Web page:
Wellington's victory of Waterloo brought us into the artillery age. His description of one soldier's death from starvation two years after his injury was shocking. This man had his tongue and jaw blown off and it still took him years to die.

The WWI battle of The Somme showed how far the artillery age moved and how it was defeated by the introduction of the machine gun. Keegan made me feel the dust and shaking ground in his description of the artillery barrage that lasted 3 days!

If you are a history buff, or specifically war history buff you will be glad you bought this book.

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  • Ryan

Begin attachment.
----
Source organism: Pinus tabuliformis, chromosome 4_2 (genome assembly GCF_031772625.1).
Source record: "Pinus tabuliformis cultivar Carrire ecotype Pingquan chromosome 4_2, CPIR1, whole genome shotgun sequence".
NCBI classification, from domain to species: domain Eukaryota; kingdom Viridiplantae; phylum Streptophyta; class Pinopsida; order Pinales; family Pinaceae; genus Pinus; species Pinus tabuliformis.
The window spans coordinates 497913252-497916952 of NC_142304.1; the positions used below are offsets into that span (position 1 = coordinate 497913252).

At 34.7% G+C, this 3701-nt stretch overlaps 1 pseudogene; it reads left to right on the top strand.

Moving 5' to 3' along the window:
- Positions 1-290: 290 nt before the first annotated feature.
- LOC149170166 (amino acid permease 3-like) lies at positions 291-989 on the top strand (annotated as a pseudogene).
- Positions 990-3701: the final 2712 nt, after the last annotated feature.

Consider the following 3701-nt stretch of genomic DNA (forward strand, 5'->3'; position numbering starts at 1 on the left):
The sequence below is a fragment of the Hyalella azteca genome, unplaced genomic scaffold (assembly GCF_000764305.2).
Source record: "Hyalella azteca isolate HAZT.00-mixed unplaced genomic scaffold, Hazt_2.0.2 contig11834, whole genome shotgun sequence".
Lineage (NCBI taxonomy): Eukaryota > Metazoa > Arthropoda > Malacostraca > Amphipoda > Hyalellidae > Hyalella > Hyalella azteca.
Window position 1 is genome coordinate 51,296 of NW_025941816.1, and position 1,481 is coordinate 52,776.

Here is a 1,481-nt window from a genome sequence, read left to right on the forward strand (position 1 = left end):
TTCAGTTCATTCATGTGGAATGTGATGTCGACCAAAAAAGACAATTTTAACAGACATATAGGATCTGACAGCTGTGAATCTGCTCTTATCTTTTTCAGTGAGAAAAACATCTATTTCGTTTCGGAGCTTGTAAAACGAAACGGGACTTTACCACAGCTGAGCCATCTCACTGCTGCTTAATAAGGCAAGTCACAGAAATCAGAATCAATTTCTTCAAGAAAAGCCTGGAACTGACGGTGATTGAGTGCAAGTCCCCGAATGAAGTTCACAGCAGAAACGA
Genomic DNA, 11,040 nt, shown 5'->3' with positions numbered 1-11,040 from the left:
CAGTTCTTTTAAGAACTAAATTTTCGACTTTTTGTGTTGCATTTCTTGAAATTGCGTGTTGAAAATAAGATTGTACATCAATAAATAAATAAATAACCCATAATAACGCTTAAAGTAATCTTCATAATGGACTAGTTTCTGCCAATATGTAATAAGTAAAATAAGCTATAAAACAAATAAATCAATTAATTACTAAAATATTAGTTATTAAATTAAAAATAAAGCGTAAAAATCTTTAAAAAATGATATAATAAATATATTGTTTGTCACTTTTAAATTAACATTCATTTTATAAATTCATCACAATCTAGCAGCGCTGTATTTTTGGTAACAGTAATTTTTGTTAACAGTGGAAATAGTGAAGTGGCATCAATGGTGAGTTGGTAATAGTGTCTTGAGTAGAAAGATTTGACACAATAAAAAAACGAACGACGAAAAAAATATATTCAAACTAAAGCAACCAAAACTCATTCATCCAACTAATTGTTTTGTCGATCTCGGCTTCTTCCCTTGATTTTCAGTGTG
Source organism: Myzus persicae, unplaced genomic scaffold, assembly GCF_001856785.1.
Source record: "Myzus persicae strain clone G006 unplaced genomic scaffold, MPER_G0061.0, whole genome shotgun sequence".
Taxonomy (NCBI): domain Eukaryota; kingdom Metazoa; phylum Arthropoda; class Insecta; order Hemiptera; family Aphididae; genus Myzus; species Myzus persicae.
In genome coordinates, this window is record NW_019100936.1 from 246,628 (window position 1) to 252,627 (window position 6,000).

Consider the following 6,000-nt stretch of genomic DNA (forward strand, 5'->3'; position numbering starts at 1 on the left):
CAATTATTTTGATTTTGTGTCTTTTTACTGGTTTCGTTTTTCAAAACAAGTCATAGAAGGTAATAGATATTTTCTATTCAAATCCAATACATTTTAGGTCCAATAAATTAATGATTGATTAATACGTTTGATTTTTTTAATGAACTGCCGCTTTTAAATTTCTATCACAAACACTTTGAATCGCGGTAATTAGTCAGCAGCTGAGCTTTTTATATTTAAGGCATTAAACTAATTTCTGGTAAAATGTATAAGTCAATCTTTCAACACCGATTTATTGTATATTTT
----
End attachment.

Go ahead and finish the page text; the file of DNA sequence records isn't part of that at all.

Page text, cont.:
• 08-06-2013

Worthwhile for history buffs

As explained at length in his opening chapters, Keegan, a professor at Britain’s Sandhurst military academy (in 1976, when this book was published), felt that the understanding of war propagated by those who studied it was often overly academic and abstract, or too focused on the actions of “great men”. Left out was the experience of combat for the average soldier, which, although represented in novels, movies, memoirs, and paintings (with lots of artistic license), wasn’t really examined in a systematic way.

The opening expository, unfortunately, is a little dull, spending a lot more pages harping on the above themes more than I found necessary, but things pick up once Keegan actually gets to his main focus. At the core of this book are three important battles for the British: the 15th century Battle of Agincourt, the 19th century Battle of Waterloo, and the WWI Battle of the Somme. Through these clashes, examined in order, Keegan traces the evolution of warfare over the centuries.